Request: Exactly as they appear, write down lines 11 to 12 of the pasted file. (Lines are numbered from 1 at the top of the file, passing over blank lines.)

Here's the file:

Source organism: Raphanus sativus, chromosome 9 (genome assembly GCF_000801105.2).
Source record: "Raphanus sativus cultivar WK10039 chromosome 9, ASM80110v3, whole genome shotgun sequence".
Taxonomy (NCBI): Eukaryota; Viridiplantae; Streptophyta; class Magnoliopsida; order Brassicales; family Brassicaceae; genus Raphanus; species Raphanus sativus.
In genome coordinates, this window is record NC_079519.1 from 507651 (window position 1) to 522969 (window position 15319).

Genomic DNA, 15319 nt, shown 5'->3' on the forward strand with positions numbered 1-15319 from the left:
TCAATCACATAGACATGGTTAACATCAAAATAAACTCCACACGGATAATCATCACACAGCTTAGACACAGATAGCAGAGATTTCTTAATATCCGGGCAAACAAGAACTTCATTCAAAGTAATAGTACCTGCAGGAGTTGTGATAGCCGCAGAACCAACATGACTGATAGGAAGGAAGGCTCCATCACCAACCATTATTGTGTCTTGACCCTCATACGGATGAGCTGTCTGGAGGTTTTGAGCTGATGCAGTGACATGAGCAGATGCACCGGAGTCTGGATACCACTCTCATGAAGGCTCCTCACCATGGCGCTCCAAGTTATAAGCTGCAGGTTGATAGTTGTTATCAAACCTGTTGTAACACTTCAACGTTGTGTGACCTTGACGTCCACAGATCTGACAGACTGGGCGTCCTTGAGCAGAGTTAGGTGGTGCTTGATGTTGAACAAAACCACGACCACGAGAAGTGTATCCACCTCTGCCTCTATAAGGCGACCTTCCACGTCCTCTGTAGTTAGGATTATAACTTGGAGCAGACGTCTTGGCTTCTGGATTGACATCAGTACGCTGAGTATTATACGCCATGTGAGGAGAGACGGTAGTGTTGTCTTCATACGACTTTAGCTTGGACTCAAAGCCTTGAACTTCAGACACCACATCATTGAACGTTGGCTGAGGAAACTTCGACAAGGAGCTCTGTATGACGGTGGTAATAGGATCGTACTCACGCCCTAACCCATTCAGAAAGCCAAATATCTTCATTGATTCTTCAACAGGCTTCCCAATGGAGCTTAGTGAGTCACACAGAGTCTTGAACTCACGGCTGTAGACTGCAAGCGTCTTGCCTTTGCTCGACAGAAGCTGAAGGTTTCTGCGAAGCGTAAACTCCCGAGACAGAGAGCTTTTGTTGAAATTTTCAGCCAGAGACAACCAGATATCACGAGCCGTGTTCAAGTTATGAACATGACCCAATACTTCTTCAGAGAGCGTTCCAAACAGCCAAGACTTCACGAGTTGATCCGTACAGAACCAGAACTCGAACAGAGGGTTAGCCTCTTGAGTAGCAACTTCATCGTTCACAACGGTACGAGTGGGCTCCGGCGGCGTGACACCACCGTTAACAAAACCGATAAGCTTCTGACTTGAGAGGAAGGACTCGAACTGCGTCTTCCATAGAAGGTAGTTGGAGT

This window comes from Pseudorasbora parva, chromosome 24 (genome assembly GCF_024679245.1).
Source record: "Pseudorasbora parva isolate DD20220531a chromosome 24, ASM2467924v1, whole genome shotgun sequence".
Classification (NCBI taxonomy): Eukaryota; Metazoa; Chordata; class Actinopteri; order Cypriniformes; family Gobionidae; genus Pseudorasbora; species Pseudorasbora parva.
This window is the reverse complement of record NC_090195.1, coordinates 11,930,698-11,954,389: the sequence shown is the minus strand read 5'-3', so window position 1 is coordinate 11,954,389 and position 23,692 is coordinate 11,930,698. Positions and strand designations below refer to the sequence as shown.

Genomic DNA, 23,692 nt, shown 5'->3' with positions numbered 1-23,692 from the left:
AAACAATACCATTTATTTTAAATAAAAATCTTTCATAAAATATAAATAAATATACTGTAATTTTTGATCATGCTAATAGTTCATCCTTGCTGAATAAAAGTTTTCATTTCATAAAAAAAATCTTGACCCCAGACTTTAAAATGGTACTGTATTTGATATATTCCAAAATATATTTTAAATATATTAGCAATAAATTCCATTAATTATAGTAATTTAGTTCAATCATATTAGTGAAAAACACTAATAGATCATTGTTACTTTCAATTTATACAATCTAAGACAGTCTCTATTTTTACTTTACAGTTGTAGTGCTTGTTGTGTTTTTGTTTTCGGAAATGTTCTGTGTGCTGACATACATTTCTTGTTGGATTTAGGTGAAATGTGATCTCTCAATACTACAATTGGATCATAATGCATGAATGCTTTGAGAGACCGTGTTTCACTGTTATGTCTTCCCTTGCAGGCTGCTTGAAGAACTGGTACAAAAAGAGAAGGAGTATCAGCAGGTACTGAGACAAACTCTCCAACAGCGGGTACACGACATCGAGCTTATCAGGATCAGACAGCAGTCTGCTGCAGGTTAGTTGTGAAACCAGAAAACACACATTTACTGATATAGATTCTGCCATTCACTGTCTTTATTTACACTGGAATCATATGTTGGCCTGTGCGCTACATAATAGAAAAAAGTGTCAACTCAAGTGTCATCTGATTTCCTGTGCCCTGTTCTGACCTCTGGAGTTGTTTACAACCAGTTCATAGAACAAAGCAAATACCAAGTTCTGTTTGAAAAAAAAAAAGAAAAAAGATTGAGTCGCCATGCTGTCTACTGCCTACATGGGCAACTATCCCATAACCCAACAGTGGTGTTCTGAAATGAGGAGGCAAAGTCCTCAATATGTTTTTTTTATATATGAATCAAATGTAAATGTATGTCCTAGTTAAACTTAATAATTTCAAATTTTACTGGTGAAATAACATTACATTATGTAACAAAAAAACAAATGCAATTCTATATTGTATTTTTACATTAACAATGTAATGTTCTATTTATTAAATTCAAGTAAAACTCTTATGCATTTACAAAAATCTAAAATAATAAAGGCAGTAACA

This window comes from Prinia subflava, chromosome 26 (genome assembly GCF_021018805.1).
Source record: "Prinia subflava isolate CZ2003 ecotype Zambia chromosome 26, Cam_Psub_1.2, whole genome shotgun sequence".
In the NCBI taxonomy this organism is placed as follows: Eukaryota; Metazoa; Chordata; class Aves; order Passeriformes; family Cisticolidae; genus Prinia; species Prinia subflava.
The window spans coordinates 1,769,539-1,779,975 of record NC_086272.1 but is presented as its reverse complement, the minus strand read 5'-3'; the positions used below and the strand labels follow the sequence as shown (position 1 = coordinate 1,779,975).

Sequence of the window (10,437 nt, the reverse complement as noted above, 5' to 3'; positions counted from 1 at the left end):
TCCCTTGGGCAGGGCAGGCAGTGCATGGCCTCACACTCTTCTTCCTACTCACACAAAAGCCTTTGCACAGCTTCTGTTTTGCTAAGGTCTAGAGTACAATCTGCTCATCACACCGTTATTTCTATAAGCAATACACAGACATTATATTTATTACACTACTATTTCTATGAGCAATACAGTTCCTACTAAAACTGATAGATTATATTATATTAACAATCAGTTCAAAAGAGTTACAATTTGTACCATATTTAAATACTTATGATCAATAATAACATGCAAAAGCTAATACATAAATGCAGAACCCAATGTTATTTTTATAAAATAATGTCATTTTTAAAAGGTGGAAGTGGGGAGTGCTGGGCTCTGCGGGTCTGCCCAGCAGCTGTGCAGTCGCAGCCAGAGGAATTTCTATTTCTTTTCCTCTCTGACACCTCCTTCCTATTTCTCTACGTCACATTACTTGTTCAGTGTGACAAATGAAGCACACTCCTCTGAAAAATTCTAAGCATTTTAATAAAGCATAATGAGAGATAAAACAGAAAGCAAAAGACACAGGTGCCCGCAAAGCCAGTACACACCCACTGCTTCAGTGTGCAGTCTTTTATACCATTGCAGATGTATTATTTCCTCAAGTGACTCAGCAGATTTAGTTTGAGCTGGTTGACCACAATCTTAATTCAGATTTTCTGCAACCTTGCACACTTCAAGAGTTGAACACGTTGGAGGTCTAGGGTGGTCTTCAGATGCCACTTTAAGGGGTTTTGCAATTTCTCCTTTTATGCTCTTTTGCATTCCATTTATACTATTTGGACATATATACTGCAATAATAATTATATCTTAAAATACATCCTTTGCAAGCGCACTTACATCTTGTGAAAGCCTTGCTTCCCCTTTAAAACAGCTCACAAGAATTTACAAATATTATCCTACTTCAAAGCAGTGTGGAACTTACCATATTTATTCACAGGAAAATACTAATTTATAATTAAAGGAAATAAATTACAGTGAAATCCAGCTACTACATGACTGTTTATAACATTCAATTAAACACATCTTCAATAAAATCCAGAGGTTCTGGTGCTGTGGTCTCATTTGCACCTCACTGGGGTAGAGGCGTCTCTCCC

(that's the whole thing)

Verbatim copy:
Genomic DNA, 23,692 nt, shown 5'->3' with positions numbered 1-23,692 from the left:
AAACAATACCATTTATTTTAAATAAAAATCTTTCATAAAATATAAATAAATATACTGTAATTTTTGATCATGCTAATAGTTCATCCTTGCTGAATAAAAGTTTTCATTTCATAAAAAAAATCTTGACCCCAGACTTTAAAATGGTACTGTATTTGATATATTCCAAAATATATTTTAAATATATTAGCAATAAATTCCATTAATTATAGTAATTTAGTTCAATCATATTAGTGAAAAACACTAATAGATCATTGTTACTTTCAATTTATACAATCTAAGACAGTCTCTATTTTTACTTTACAGTTGTAGTGCTTGTTGTGTTTTTGTTTTCGGAAATGTTCTGTGTGCTGACATACATTTCTTGTTGGATTTAGGTGAAATGTGATCTCTCAATACTACAATTGGATCATAATGCATGAATGCTTTGAGAGACCGTGTTTCACTGTTATGTCTTCCCTTGCAGGCTGCTTGAAGAACTGGTACAAAAAGAGAAGGAGTATCAGCAGGTACTGAGACAAACTCTCCAACAGCGGGTACACGACATCGAGCTTATCAGGATCAGACAGCAGTCTGCTGCAGGTTAGTTGTGAAACCAGAAAACACACATTTACTGATATAGATTCTGCCATTCACTGTCTTTATTTACACTGGAATCATATGTTGGCCTGTGCGCTACATAATAGAAAAAAGTGTCAACTCAAGTGTCATCTGATTTCCTGTGCCCTGTTCTGACCTCTGGAGTTGTTTACAACCAGTTCATAGAACAAAGCAAATACCAAGTTCTGTTTGAAAAAAAAAAAGAAAAAAGATTGAGTCGCCATGCTGTCTACTGCCTACATGGGCAACTATCCCATAACCCAACAGTGGTGTTCTGAAATGAGGAGGCAAAGTCCTCAATATGTTTTTTTTATATATGAATCAAATGTAAATGTATGTCCTAGTTAAACTTAATAATTTCAAATTTTACTGGTGAAATAACATTACATTATGTAACAAAAAAACAAATGCAATTCTATATTGTATTTTTACATTAACAATGTAATGTTCTATTTATTAAATTCAAGTAAAACTCTTATGCATTTACAAAAATCTAAAATAATAAAGGCAGTAACA